By Dr_Rob-Hicks Published 01/27/2016 13:18:00 | Views: 339

How the eye works

To see clearly, light rays need to be focused on the retina at the back of the eye. This is achieved as the light rays pass through the transparent cornea and then through the fine-focussing lens.

The image formed on the light-sensitive retina is converted into electrical impulses that pass through nerves to the part of the brain responsible for vision. Here, the impulses are interpreted to tell us what we are seeing.

Myopia - or short-sightedness

Problem: the eyeball of short-sighted people is too long when compared to the focussing power of the cornea and lens. This means light rays from objects in the distance are focussed in front of the retina because they have been bent too much by the cornea and lens.

Effects: getting a clear image of distant objects is difficult, whereas the ability to see things close up is fine. Children may start performing poorly in class because they are unable to see and read what's on the blackboard.

Who and when: usually the condition is first noticed in older children and young teenagers. Short-sightedness can run in families, so short-sighted parents are more alert to the possibility of their children having sight difficulties

Short-sightedness can be corrected with a concave lens that makes the light rays diverge and focus accurately on the retina. Sometimes, laser surgery can be used to correct the problem by re-shaping the cornea.

Hypermetropia - or long-sightedness

Problem: the eyeball of long-sighted people is too short when compared with the focussing power of the cornea and lens. This means light rays from objects nearby are focussed behind the retina because they have not been bent enough by the cornea and lens.

Effects: getting a clear image of objects close up is difficult. Long-sighted people have difficulty reading or doing fine close-up work such as model-making or electrical repairs. Younger long-sighted people are able to see objects in the distance because their lens are flexible, but older long-sighted people often find they develop problems seeing objects in the distance clearly because the lens becomes less flexible as we get older. This condition is called presbyopia.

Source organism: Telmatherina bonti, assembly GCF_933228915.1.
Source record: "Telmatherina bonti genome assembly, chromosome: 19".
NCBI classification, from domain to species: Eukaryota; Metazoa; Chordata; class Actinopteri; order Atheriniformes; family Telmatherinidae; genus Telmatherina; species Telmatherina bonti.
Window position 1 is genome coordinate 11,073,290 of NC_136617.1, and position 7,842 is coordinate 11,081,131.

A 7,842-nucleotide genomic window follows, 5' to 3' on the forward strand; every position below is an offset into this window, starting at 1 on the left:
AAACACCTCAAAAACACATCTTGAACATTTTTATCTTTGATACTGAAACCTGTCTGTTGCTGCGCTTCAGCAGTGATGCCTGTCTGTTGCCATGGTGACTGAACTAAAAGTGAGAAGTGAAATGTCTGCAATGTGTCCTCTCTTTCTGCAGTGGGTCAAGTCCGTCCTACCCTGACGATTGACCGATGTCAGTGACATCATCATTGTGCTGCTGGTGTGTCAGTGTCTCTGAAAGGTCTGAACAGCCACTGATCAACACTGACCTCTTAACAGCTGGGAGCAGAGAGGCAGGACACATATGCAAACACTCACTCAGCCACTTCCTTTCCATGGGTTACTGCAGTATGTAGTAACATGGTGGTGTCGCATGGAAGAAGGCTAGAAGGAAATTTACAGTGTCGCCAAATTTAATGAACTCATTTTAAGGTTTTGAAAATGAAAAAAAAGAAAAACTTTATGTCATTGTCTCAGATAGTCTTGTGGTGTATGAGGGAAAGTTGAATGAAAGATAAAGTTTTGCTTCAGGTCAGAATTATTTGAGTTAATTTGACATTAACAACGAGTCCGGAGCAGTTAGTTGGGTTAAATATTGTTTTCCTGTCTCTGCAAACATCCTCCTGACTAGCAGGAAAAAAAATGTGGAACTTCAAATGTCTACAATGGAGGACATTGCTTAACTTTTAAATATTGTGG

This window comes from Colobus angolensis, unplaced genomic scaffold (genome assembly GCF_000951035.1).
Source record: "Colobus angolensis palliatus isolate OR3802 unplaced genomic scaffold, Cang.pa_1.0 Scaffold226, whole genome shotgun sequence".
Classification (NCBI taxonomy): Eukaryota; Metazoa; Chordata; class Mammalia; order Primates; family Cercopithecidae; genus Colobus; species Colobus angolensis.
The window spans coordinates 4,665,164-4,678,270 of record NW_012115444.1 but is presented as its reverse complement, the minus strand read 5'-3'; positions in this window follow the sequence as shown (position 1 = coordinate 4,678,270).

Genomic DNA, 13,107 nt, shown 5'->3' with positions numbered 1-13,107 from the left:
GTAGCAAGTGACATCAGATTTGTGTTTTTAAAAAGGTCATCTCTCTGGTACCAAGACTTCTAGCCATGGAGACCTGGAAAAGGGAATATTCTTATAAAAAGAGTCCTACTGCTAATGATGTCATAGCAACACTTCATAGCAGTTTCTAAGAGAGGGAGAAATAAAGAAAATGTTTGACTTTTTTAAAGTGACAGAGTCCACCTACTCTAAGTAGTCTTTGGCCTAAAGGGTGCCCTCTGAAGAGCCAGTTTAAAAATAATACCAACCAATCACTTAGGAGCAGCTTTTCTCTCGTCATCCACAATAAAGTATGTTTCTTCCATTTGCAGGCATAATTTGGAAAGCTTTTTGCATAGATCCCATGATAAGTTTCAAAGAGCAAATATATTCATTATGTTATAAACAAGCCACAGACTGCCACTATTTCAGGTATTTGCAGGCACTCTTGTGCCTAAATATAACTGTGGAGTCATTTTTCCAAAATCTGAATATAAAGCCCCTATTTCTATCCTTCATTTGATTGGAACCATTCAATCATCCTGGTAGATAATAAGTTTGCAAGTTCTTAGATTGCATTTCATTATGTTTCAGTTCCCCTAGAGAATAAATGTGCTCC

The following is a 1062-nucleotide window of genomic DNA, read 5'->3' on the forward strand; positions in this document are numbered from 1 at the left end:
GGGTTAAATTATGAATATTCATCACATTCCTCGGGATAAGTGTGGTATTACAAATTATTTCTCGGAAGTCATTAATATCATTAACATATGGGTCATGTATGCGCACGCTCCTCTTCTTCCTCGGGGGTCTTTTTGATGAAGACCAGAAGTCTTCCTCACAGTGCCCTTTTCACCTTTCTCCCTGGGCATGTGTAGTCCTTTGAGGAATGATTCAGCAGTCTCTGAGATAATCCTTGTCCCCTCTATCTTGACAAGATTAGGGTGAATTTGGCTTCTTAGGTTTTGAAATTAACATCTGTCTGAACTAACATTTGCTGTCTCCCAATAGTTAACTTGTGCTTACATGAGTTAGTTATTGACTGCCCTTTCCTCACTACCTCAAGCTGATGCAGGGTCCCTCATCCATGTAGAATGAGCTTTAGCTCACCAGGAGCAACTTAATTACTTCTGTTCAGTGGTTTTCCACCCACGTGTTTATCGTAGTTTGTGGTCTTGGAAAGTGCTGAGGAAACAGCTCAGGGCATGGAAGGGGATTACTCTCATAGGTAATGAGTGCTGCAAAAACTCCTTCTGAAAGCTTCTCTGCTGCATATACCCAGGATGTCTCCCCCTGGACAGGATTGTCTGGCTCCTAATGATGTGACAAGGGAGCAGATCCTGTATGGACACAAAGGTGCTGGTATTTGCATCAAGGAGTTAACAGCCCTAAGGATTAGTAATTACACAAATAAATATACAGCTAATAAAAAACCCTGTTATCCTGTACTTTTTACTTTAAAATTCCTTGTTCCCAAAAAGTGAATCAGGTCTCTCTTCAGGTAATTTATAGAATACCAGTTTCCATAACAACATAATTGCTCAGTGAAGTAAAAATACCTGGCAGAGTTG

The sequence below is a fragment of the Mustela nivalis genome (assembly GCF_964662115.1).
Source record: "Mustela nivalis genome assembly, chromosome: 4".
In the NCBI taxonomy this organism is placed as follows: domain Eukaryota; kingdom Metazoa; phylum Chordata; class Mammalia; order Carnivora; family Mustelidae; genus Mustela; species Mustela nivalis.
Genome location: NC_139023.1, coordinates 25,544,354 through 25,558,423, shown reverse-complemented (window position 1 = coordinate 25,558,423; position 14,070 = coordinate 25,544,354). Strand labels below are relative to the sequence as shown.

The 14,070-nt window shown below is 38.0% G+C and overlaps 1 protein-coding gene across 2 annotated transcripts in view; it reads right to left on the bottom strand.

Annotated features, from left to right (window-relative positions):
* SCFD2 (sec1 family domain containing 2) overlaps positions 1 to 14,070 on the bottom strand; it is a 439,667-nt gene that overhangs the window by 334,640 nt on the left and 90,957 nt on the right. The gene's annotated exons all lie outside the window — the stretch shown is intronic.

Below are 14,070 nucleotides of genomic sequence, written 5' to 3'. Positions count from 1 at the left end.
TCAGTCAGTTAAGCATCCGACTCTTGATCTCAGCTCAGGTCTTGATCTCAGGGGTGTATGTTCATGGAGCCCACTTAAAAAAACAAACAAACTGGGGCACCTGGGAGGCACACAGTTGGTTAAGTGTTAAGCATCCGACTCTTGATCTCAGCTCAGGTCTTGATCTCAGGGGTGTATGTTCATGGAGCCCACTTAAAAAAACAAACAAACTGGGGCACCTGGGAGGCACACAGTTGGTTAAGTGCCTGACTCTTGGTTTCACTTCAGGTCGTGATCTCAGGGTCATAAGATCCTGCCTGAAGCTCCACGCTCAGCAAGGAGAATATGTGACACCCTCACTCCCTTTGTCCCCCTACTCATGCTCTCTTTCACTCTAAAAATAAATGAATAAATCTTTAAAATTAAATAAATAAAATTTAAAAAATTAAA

Who and when: long-sightedness may be apparent in very young babies and children who are not interested in small objects. Older children may be reluctant to read because they find it difficult. Adults may find they have difficulty reading or seeing a computer screen clearly. All children should be formally tested before the age of three if there is long-sightedness in the family. If the eyes are not equally affected, problems such as a squint or even loss of vision in one eye may occur if treatment is not given at an early age.

Correction: it can be corrected with a convex lens that makes the light rays converge and focus accurately on the retina. As the lens becomes less flexible with age, a stronger prescription may be needed.

Good advice

It's important everyone has their eyes checked regularly by an optician - every two years is recommended. Not only will this ensure your eyes are given any assistance they need, but it will help keep life in focus too.

 
 
 
 
By Dr_Rob-Hicks 01/27/2016 13:18:00
 
 

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